Pat Martino at Chris' Jazz Cafe, November 25th, 2005

Victor L. Schermer By

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Martino's driving rhythm and mind-stretching improvisations derive from numerous sources, but his musicality and lyricism are distinctly influenced by the Montgomery style.
Pat Martino
Chris' Jazz Café
Philadelphia, PA
First set

It is said that when George Benson first heard Pat Martino perform, he was so astounded that he thought of giving up guitar playing. What he heard was a young kid in Harlem playing like a master. Since that time about forty years ago, Martino has followed a path that—despite or because of the long journey back from an aneurysm that caused almost complete loss of memory—has made him a jazz icon. Moreover, Pat continues to call South Philadelphia his home, and his warmth and kindness towards the "locals has brought him an appreciative following in the City of Brotherly Love.

When he performs at local clubs, fans flock to hear him. So Chris' Jazz Café was packed to the gills for his opening set on a Friday night—and I am sure for the rest of the weekend. The atmosphere was electric, and when Pat failed to come on stage for a half an hour after show time, suspense added to the intensity of the occasion. Chris' staff told me that Pat was backstage "practicing! It reminded me of times when John Coltrane would practice in the bathroom between sets, or even while his cohorts were soloing! That is a form of musical passion you are not going to find often. Pat, who once disclosed the odd fact that John Coltrane bought him a hot chocolate when they were in music school together, is powerfully linked to Trane musically and spiritually.

Pat is also indebted to the great Wes Montgomery, who served as a mentor during the early days. Martino's driving rhythm and mind-stretching improvisations derive from numerous sources, but his musicality and lyricism are distinctly influenced by the Montgomery style. Even more so now that he is prepping his new Blue Note CD, Remember: A Tribute to Wes Montgomery, to be released in April on Blue Note. (Of this album, Pat told me, "As to how it came about, it was chosen as a collection of my favorite recordings by Wes on Riverside Records in his early years. These were the recordings that hypnotized me at the age of 14, when I wished that someday I could play like that! ).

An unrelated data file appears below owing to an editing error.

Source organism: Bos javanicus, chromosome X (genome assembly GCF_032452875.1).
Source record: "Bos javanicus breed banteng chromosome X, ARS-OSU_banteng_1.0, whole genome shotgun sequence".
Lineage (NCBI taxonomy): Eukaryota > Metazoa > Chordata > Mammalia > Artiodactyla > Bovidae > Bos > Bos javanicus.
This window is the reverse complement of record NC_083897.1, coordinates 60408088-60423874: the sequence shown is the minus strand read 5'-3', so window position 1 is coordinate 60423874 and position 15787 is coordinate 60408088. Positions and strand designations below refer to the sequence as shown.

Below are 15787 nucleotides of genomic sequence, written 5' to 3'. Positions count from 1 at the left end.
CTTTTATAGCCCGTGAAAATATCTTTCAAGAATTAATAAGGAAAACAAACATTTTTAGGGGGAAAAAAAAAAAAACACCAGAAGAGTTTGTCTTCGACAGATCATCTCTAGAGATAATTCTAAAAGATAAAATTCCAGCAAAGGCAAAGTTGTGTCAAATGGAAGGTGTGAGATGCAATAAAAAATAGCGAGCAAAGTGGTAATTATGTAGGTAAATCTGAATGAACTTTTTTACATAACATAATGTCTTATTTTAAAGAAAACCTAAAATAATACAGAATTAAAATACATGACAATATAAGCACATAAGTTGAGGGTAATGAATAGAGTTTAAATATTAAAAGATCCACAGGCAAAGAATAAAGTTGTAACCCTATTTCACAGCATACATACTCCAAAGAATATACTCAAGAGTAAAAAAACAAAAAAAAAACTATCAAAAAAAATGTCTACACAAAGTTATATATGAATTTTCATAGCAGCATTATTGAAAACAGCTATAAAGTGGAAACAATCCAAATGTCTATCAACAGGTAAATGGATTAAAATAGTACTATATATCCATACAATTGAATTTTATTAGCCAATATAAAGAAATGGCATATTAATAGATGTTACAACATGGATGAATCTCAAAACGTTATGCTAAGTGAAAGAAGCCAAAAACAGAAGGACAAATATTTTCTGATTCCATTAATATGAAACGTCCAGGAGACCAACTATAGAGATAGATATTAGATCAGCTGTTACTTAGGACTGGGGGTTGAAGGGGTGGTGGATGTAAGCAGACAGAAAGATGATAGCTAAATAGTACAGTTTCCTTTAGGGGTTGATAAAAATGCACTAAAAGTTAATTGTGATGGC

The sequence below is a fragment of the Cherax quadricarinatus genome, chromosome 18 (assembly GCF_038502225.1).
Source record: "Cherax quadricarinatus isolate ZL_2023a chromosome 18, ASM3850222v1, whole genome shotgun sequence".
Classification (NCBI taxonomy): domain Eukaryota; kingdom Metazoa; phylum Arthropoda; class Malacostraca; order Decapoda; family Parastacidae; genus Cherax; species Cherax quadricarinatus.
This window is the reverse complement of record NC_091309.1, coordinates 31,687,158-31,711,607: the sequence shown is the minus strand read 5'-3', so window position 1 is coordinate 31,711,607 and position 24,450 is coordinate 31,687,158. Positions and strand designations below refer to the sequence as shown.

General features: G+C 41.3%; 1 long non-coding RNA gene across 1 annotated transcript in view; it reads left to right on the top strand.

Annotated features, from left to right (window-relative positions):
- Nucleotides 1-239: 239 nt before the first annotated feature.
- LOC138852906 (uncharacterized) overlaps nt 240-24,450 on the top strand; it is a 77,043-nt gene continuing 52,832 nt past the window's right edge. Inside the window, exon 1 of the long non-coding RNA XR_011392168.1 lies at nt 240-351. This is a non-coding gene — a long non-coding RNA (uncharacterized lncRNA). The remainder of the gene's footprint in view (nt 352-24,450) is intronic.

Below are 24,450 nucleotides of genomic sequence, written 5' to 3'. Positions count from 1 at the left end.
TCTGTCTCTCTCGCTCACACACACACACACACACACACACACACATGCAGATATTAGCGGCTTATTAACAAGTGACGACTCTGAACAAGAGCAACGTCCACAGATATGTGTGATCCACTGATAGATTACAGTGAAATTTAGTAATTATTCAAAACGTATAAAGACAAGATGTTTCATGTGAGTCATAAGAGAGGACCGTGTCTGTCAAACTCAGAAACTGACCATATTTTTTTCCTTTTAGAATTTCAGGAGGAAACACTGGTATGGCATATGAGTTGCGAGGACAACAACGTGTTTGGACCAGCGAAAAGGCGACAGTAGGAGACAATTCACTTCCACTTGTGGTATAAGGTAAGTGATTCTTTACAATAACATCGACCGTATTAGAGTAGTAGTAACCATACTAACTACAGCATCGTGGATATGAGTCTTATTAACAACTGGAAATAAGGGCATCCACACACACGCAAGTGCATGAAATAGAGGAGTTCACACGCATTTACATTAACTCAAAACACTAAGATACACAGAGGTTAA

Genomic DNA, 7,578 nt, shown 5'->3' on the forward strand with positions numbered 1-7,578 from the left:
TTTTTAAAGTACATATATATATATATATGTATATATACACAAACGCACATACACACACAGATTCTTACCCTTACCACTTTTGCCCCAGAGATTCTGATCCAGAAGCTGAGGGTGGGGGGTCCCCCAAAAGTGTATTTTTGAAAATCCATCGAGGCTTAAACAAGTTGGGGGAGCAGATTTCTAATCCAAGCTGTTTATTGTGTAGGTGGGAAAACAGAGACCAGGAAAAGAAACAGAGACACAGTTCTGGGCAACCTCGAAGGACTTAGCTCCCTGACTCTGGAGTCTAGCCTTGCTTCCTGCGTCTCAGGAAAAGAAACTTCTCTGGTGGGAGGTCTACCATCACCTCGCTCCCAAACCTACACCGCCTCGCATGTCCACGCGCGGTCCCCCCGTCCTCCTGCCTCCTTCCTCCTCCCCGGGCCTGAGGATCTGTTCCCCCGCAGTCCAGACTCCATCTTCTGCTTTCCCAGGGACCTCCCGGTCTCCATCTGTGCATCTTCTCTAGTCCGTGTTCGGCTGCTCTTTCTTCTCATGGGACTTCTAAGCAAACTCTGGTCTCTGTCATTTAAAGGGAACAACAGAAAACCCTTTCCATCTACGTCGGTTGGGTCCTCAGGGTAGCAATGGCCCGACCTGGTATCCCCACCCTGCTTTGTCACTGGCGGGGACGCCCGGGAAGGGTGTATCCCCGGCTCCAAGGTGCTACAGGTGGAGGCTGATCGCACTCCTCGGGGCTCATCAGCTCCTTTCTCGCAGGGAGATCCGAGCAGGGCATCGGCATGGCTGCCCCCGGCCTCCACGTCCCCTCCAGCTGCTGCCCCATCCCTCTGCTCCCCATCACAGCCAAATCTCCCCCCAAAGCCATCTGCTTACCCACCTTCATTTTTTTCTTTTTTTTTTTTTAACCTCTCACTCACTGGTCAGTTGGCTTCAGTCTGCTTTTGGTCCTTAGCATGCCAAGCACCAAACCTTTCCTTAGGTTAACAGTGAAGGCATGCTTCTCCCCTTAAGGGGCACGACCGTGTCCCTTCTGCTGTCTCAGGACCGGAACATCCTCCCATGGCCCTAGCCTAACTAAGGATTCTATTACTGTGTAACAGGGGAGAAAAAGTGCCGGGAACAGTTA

On this evening at Chris,' it sometimes felt as if Wes' ghost were wandering around the room! Martino's use of a deeper, darker tone and his playing of two tunes, "Four on Six, and "Full House, written by Montgomery, and two others, "Groove Yard, by Carl Perkins, and "Impressions, by John Coltrane and recorded by Wes, gave an impression that Pat was "channeling Wes, while at the same time bringing his own originality to the fore. I felt tears come to my eyes at Pat's powerful musical evocation of his beloved mentor.

Martino uses various musicians on his gigs. On this occasion, his sidemen were Steve Varner on bass, and mainstay Scott Allan Robinson on drums. The pianist was Rick Germanson, a gifted musician whom I've not heard before. Rick hails from Wisconsin and is currently a regular at various clubs and restaurants in Manhattan. He is a talent to watch. He took some incredible solos, using identifiable classical and jazz pianistic motifs that he then developed through repetition and variation into a virtual kaleidoscope of musical elaborations that were both unique and deeply rooted in jazz tradition. Rick has a way of playing that makes one listen carefully to him. Varner, who began his career on electric bass in Tennessee and has become an in demand upright bassist among top jazz artists, tended to stay modestly in the background, but his artfulness and rhythmic precision were evident. Robinson's strong drumming served as excellent backup for Martino, and he also took a very assertive solo with an Art Blakey feel on Martino's own composition "Mac Tough.

But the evening really belonged to Martino, and deservedly so. He is a serious musician who is always listening, developing and exploring new tacks, yet his style has remained remarkably consistent—rooted as it is in the hard bop and rhythm and blues traditions. However, the lyricism and beautiful flourishes that he did on ballads like "Impressions and Miles Davis/Bill Evans' "Blue in Green were most striking in this performance. At certain moments, Martino achieved a haunting, ethereal quality that took the music into realms of spirit, recollection, and life's mysteries. As usual, his technique, whether in the rapid runs or lyrical expressiveness, was astonishing.

Photo Credit

Victor L. Schermer

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